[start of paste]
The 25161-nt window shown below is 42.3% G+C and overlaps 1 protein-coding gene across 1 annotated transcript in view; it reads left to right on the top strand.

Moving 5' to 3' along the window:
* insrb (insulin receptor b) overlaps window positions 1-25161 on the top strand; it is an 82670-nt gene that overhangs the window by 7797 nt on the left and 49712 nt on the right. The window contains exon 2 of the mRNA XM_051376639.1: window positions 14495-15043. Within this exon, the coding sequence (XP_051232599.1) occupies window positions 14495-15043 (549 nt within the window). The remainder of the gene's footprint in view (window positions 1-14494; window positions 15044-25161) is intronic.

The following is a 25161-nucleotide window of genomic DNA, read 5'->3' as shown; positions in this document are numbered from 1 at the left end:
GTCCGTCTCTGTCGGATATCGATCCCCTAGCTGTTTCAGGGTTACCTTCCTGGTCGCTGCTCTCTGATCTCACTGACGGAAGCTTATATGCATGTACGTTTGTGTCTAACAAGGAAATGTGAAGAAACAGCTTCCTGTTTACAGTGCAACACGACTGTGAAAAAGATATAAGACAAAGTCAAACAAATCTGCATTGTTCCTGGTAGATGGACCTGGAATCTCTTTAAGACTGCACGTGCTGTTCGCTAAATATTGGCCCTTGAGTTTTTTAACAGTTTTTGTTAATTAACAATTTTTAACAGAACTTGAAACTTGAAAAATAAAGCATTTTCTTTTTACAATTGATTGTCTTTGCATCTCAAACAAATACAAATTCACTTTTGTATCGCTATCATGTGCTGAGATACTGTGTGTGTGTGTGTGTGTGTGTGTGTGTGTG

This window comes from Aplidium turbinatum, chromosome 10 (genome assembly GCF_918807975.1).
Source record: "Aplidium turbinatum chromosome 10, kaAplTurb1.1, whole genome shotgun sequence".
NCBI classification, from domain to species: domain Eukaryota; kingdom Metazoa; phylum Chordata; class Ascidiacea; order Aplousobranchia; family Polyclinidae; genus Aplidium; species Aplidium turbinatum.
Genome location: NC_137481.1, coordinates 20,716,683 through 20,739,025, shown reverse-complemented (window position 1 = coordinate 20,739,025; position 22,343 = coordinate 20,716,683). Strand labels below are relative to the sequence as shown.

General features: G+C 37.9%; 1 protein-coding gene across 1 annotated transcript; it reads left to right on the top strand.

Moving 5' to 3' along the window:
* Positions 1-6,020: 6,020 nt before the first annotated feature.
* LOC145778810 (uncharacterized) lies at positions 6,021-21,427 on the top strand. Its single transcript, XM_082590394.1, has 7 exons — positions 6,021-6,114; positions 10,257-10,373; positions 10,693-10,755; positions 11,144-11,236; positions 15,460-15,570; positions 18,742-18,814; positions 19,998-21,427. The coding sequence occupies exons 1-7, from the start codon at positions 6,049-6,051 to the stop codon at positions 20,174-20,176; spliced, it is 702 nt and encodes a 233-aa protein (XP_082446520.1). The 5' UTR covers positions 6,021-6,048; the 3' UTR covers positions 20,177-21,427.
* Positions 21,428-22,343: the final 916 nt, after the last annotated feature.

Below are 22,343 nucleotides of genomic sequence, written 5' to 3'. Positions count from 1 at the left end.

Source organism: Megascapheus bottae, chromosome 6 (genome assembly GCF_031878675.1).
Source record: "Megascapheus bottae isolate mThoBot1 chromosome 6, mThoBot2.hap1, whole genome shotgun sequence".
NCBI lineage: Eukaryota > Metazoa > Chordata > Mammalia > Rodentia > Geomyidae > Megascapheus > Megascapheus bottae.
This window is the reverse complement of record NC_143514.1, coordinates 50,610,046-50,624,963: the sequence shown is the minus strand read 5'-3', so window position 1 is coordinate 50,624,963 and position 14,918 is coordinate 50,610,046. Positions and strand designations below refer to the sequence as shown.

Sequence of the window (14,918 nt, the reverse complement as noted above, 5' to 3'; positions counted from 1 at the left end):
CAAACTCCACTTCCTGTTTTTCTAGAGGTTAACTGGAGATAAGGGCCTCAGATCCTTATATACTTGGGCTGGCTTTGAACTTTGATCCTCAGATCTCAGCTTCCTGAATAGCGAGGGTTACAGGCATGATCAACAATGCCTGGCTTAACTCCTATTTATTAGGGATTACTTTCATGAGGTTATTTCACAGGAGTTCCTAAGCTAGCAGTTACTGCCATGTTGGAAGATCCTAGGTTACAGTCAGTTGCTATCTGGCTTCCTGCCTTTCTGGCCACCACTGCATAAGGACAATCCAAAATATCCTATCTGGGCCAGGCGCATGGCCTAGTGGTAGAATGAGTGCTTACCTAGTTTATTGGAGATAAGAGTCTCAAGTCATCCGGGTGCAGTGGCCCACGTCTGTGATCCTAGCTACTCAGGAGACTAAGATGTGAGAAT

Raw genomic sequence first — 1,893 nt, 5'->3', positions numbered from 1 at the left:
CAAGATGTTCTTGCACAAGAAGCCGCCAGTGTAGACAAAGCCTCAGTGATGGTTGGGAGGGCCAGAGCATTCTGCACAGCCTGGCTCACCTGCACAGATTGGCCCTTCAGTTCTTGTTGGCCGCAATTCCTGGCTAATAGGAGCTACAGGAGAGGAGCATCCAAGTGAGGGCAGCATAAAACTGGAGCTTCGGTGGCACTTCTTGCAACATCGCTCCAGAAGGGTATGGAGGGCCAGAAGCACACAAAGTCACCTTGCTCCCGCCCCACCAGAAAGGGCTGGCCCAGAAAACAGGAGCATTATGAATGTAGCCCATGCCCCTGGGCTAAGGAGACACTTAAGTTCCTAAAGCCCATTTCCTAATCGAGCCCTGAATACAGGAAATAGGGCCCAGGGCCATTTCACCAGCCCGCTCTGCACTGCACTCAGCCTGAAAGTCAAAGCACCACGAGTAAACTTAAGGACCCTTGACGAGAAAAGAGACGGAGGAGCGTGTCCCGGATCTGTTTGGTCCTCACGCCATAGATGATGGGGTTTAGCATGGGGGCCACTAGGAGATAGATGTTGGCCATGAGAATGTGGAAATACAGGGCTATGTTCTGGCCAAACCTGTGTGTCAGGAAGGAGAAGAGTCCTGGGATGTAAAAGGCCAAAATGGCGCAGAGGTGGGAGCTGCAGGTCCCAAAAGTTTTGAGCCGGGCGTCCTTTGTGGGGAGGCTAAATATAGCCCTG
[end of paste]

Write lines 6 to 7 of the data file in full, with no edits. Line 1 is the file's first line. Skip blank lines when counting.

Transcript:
This window comes from Aplidium turbinatum, chromosome 10 (genome assembly GCF_918807975.1).
Source record: "Aplidium turbinatum chromosome 10, kaAplTurb1.1, whole genome shotgun sequence".